Musselwhite concert review - LONG

Saw Charlie Musselwhite in Edmonton on Saturday night, 
Dec.6 (thanks again, Giglist!).  I hadn't been sure what to 
expect since the notice had made no mention of a band, one 
way or the other, but I have to admit to a little disappointment 
when he stepped out on stage alone with an acoustic guitar in 
hand.  This was Charlie Musselwhite though, so I figured he 
know what he was doing . 

Musselwhite opened with about five numbers off a new solo 
CD ("Darkest Hour"); all originals but thoroughly grounded 
in blues tradition; in fact, if you hadn't been told otherwise, 
you would assume they'd been lifted from the common 
repertoire.  Like much else in blues, this type of song-writing 
is not as easy as it looks, and while often attempted, rarely 
succeeds as convincingly as in this instance.  

Charlie's finger-picking is "busy" but tasteful and controlled, 
in style somewhere between the Delta and Chicago.  In this 
solo mode, he sings in a far more subdued manner than 
we've come to know from his previous recordings (and 
performances, presumably), and so is able to give more 
nuanced vocal expression.  Occasionally the lyrical content 
and vocal delivery would combine in a moment of - if I 
dare say it in relation to a hard-bitten bluesman - poignant 
tenderness.  These seemed almost emotional slips; within a 
beat or two we would be safely back in the hard-boiled 

For most of these numbers, Musselwhite played harmonica 
in the rack, second position.  His solos here did the job, of 
course, but unlike his singing, were somewhat lacking in 
feeling to my ear, like the playing of an organist who takes 
a spell at the piano and seems insensitive to the different 
expressive possibilities offered by that instrument's 
keyboard.  I sensed Musselwhite was not completely at 
ease playing with the rack, and in fact he remarked on 
its awkwardness.  Now for all I know he's been using 
a rack since he was in short pants,and perhaps a bolt 
was slipping loose, or perhaps he just wasn't 
quite warmed up at that point .

It was unfortunate that the warm-up act had consisted 
of a duo performing blues and bluesy numbers with 
acoustic guitars ("No Guff", a Canadian act).  Proficient 
as they were, Musselwhite certainly did not "suffer by 
comparison", but his opening segment would have been 
more effective if its basic sound had been in greater 
contrast to that of the preceding act.  Much as I support 
acoustic music, I was glad when he put his guitar aside 
and called out an accompanist (named Fletcher) with 
an electric. 

The rest of the evening was more than I had dared hope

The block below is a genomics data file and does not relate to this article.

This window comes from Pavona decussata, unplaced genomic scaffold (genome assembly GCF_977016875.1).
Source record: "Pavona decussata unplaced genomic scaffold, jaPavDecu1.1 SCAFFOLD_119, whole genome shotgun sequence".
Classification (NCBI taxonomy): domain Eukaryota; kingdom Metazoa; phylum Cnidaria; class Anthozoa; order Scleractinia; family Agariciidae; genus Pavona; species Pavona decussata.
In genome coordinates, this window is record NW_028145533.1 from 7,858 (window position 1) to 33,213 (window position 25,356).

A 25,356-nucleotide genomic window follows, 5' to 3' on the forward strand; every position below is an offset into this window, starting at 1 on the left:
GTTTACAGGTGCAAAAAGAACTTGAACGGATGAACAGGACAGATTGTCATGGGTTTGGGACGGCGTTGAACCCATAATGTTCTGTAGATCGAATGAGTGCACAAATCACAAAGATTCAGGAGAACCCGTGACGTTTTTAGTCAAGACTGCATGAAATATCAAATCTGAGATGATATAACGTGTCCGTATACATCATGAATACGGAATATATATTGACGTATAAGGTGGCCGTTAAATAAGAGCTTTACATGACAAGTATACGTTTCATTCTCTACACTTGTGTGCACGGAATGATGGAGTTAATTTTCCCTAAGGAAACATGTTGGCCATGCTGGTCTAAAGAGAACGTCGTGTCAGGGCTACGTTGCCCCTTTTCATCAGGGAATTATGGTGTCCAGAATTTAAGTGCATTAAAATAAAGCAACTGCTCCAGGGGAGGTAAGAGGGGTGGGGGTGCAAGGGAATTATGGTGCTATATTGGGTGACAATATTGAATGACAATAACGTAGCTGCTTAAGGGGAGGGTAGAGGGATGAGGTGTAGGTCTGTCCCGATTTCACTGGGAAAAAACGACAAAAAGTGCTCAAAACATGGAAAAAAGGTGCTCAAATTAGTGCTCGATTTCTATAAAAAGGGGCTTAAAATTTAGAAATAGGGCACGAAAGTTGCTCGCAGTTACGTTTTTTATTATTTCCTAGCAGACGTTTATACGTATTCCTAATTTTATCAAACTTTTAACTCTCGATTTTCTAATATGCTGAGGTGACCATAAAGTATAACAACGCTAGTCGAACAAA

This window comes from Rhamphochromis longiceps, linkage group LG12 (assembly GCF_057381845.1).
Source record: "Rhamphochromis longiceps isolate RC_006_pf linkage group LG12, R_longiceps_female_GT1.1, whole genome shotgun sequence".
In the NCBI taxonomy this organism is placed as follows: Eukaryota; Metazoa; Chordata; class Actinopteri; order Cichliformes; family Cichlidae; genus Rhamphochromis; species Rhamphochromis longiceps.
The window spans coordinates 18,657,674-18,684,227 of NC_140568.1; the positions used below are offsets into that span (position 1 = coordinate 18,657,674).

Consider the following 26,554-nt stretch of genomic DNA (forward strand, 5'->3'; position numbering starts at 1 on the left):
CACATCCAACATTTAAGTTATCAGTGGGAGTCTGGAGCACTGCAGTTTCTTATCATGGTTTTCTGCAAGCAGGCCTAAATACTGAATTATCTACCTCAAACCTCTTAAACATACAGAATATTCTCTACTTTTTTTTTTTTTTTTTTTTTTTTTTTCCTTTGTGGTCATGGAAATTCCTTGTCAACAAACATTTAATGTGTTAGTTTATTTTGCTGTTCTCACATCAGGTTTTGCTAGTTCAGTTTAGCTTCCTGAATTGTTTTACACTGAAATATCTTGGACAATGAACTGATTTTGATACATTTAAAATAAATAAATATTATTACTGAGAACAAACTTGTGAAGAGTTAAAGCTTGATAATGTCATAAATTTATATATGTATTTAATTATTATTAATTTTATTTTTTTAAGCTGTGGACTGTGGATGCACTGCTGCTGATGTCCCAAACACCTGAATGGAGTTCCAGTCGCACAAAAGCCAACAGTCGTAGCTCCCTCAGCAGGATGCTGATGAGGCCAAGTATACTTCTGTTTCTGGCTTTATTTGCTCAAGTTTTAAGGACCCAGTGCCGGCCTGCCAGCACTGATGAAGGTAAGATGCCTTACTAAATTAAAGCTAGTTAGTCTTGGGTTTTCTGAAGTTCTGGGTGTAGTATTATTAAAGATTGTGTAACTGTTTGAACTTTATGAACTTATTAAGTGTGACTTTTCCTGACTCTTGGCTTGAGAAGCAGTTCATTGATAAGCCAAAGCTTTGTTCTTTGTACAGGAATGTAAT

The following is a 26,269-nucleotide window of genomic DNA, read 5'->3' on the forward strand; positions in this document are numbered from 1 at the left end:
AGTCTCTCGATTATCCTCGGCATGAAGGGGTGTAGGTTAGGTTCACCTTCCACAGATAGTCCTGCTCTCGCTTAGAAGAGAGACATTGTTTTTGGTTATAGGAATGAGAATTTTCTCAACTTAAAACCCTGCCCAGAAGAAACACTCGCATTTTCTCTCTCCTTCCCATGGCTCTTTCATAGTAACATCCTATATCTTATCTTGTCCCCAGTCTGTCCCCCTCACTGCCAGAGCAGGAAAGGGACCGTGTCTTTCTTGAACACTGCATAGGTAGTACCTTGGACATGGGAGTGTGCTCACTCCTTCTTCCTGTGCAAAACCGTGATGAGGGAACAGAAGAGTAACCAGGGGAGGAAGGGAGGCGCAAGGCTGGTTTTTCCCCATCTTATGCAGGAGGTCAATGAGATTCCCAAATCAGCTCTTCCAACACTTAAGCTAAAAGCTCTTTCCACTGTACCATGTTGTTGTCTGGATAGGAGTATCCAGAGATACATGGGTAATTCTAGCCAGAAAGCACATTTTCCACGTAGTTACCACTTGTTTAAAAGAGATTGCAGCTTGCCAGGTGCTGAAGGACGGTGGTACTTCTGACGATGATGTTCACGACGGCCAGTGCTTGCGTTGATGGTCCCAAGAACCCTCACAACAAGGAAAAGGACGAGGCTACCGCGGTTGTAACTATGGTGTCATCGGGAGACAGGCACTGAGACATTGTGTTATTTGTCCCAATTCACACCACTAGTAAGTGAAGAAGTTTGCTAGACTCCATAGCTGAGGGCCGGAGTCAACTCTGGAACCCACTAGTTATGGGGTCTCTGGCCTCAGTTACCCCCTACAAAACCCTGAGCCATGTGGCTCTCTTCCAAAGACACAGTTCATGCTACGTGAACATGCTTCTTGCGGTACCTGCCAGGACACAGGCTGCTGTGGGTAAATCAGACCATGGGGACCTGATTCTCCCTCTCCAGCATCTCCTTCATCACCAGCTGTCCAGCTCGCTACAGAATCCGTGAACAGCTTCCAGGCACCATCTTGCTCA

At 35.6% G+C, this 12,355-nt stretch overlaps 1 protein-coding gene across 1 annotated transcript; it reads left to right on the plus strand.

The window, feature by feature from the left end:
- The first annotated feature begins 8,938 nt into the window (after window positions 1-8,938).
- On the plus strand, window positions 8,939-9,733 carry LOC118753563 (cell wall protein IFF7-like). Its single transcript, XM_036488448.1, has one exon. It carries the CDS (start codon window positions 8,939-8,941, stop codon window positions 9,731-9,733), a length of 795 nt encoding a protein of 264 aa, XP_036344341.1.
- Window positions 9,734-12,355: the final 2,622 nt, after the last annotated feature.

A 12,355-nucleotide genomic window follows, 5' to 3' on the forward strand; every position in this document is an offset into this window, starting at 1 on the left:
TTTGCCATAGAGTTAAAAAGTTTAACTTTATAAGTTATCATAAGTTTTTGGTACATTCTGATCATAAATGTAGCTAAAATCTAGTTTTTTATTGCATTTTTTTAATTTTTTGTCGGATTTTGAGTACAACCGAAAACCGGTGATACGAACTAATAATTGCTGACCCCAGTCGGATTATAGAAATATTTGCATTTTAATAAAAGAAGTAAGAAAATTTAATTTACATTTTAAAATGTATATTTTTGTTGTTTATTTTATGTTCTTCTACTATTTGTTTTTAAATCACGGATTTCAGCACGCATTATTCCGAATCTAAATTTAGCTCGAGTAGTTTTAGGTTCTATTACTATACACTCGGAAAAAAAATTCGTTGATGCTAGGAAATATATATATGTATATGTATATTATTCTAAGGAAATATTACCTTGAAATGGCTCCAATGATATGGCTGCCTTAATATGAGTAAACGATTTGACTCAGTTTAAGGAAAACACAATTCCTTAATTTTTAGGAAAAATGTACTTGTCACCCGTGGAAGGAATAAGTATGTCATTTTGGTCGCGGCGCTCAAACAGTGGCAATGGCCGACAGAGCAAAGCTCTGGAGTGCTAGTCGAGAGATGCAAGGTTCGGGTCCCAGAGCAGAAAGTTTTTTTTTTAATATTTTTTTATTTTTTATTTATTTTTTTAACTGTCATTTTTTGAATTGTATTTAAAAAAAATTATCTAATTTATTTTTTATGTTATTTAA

for.  Fletcher played with a clean restrained tone that 
provided an ideal background for Musselwhite's 
down-and-dirty overdriven Chicago harp sound.  
The Alberta Provincial Museum Theatre is a small 
room with great acoustics, and the volume was kept 
to a comfortable level (no earplugs required!), so the 
audience had the rare treat of being able to hear every 
breath and resonance from the master's harp.  Whether 
or not Musselwhite found this inspiring, he certainly 
made use of the full dynamic range from whisper to 
wail, with many of his more subtle melodic ventures 
taking the form of soft-spoken after-thoughts, so to 
speak, at the tail-end of lines.  His dynamics, by the 
way, seemed to come entirely from playing technique 
rather than from external "volume control".

In most numbers, Musselwhite changed harps at least 
once, often two or three times, and he was clearly as 
comfortable - i.e., as bluesy - in one position as 
another.  I was struck by his way of surmounting 
the limitations of some positions by incorporating 
major-scale (non-blues-scale) tones and intervals 
into his solos without compromising the blues feel. 

Fletcher got a break in every number, and while he 
would strut his considerable stuff, Musselwhite 
would provide an accompaniment consisting of 
muted lines played on the lower end - but no 
chugging.  It was a lesson in itself to hear how 
much space he could fill in this manner.  Only 
on "Help Me" did he play the chords behind 
Fletcher's solo; this was one of the few times 
he picked up the chromatic. 

I lost track of the time, but I can say that 
Musselwhite played a good long set, and, 
after an encore consisting of a couple of 
solid numbers, his audience seemed well-satisfied.  
Sales of the new CD were brisk in the lobby, and 
Musselwhite hung around signing autographs and 
chatting.  I told him that I had driven five hours
through blizzards and freezing rain to get to his 
show, and it was well worth it.  He said he hoped 
I'd have better weather on the drive back.

As even my seventeen-year-old son had to concede, 
"That guy was pretty good."

- - thurg

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